AppMetrica's cohort reports now provide a new kind of user return data: in addition to regular Retention, we’ve added the popular Rolling Retention metric.
Rolling Retention shows when users lose interest in your app and allows you to calculate the churn rate. By analysing not only launches, but any other user action as well, you gain insight into what makes people return to your app, and how to extend users’ lifetime.
What's new in AppMetrica's Cohort Analysis reports
- The graph settings now let you switch between Retention and Rolling Retention. Retention rates can be compared on the fly, without rebuilding the whole report from scratch. For example, if you already created a segment, the chosen metric will be immediately applied.
- Return rates – that is, both Retention and Rolling Retention – are now calculated not only by installation date, but over an entire timeframe (“Total” line). The data is displayed in a unified graph in which the general trend with all users can be seen. Return trends in different audience segments can be compared.
- In response to developers' requests, we have returned the ability to select any target event, and not just app launches. This option helps you evaluate how in-demand particular features are among users.
Differences between Retention and Rolling Retention
To make it clearer, let's compare graphs of the two metrics. For the one and same sample, the Retention graphic looks like this:
Meanwhile the Rolling Retention graph is flatter than the ordinary Retention graph: the first-day drop-off is not so sharp, and there are more users on the following days:
Traditional Retention calculates the proportion of users who returned to an app on a particular day. For example, 17% Retention on Day 3 means that 17% of those users, who installed the app on Day 0, launched it on Day 3. And on Days 1 and 2, these users are considered to be gone.
Meanwhile, with Rolling Retention a user is considered to be still “alive” on all days preceding their last launch of an app – which gives a higher return rate reading.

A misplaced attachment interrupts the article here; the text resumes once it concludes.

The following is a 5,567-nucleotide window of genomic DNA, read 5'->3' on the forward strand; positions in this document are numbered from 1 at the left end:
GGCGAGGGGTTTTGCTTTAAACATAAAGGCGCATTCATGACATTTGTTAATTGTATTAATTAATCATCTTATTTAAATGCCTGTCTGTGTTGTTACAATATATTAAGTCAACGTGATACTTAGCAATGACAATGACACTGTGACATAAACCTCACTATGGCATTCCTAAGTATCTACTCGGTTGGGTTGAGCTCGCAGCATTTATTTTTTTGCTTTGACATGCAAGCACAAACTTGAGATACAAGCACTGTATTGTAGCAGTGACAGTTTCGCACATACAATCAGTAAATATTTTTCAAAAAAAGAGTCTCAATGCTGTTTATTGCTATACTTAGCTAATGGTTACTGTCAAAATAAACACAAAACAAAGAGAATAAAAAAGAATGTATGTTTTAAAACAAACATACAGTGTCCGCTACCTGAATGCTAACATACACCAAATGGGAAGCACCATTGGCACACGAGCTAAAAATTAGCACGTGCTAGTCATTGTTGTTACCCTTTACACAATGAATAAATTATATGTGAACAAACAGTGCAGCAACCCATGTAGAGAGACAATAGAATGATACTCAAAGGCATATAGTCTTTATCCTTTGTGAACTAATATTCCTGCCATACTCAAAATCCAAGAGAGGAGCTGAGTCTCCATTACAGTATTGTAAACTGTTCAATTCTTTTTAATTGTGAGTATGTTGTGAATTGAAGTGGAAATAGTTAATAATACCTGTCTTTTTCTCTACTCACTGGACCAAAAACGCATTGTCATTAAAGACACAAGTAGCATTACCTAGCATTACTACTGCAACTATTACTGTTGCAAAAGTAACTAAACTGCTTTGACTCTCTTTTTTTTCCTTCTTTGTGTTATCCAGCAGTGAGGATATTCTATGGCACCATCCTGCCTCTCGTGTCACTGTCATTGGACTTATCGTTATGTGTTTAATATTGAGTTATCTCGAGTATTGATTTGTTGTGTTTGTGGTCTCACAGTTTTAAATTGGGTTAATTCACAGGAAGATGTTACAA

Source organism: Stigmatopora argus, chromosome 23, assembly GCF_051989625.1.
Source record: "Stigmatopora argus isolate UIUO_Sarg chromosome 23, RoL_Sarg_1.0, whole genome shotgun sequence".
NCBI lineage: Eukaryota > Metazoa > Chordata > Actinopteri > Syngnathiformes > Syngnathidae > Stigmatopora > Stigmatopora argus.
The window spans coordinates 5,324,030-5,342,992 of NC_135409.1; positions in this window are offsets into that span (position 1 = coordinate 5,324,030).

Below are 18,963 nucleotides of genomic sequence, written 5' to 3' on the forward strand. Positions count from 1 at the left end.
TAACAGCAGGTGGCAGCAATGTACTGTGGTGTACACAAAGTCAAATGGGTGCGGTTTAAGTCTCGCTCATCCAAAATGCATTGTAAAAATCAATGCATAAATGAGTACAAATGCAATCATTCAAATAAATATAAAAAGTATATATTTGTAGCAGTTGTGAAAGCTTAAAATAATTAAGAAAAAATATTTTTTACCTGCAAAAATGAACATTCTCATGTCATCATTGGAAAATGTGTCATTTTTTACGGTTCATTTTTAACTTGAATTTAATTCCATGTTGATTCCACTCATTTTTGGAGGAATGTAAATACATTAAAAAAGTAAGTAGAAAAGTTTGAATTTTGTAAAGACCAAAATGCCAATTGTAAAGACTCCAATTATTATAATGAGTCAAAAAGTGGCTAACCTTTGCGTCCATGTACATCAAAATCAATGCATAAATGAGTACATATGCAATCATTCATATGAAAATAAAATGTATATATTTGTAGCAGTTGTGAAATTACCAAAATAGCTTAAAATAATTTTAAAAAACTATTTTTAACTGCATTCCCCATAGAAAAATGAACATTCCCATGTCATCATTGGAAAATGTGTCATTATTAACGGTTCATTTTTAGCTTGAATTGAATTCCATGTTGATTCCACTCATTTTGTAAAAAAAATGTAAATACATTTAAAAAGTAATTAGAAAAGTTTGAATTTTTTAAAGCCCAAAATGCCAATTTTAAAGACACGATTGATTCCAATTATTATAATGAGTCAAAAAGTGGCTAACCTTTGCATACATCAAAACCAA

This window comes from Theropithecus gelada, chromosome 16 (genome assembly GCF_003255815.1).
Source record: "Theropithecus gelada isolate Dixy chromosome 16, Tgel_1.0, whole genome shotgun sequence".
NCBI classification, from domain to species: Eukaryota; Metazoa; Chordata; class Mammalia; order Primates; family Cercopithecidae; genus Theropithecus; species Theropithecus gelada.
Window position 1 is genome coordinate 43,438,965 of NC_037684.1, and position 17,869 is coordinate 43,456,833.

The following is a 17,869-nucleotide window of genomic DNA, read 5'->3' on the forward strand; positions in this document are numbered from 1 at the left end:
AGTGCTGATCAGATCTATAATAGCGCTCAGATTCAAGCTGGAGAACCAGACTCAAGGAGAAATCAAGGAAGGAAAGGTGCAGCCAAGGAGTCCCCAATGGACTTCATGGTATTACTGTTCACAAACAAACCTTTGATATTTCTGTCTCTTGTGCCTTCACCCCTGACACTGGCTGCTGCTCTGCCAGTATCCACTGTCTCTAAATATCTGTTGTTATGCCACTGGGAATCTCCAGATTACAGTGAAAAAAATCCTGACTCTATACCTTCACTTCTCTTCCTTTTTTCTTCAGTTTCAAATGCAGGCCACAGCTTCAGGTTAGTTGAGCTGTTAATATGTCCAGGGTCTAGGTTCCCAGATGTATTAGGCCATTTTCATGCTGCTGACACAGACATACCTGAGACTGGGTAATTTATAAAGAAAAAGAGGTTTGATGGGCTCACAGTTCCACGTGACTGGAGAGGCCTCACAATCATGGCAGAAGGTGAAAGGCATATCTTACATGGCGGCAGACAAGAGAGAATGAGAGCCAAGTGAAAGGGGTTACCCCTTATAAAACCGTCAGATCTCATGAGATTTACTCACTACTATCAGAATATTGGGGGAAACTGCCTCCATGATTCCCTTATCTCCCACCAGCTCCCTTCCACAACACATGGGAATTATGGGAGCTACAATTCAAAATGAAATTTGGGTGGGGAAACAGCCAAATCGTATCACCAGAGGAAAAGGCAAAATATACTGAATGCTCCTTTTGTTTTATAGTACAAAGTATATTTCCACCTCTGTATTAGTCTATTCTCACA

To understand it better, let's look at a case example.
Let’s say that today is the sixth day since someone installed your app. The user launched the app on Day 3, and hasn’t returned since. He or she is considered active on all days from installation to next launch, ie., from Day 0 through Day 3, and from Day 4 to the current date he or she is considered to have churned.
But if a week later (on Day 13) this very same user reappears and launches your app again, his or her Rolling Retention is counted – the user joins the ranks of those active from Days 0-13.
The date range in the report doesn’t matter: for the period from August 1 through 7, a user from the August 1 cohort will be considered active even if his or her first launch of the app since installing it is in December. In this way, the metric shows the proportion of users who remembered your app after they installed it.
Factors to consider
Rolling Retention is a useful indicator of the return rate for apps that are used not very often – for example, vacation or travel planning applications. It shows the portion of your audience that doesn’t forget about your app, even with infrequent use. Classic Retention may give unduly pessimistic reports for such products.
On the other hand, standard Retention (or Return Rate) is well suited as the main return rate indicator for apps with a daily-use model – mail, browsers or games. Rolling Retention can give a too-rosy picture in these cases – but a slump in traditional Retention can give a timely warning of problems.
Both of these metrics help you better understand audience behaviour patterns. Rolling Retention tells you about retention of interest in your app, while Retention shows intensiveness of use. At the same time, Rolling Retention can indicate the audience’s point of no return and provide intelligence on user lifetime.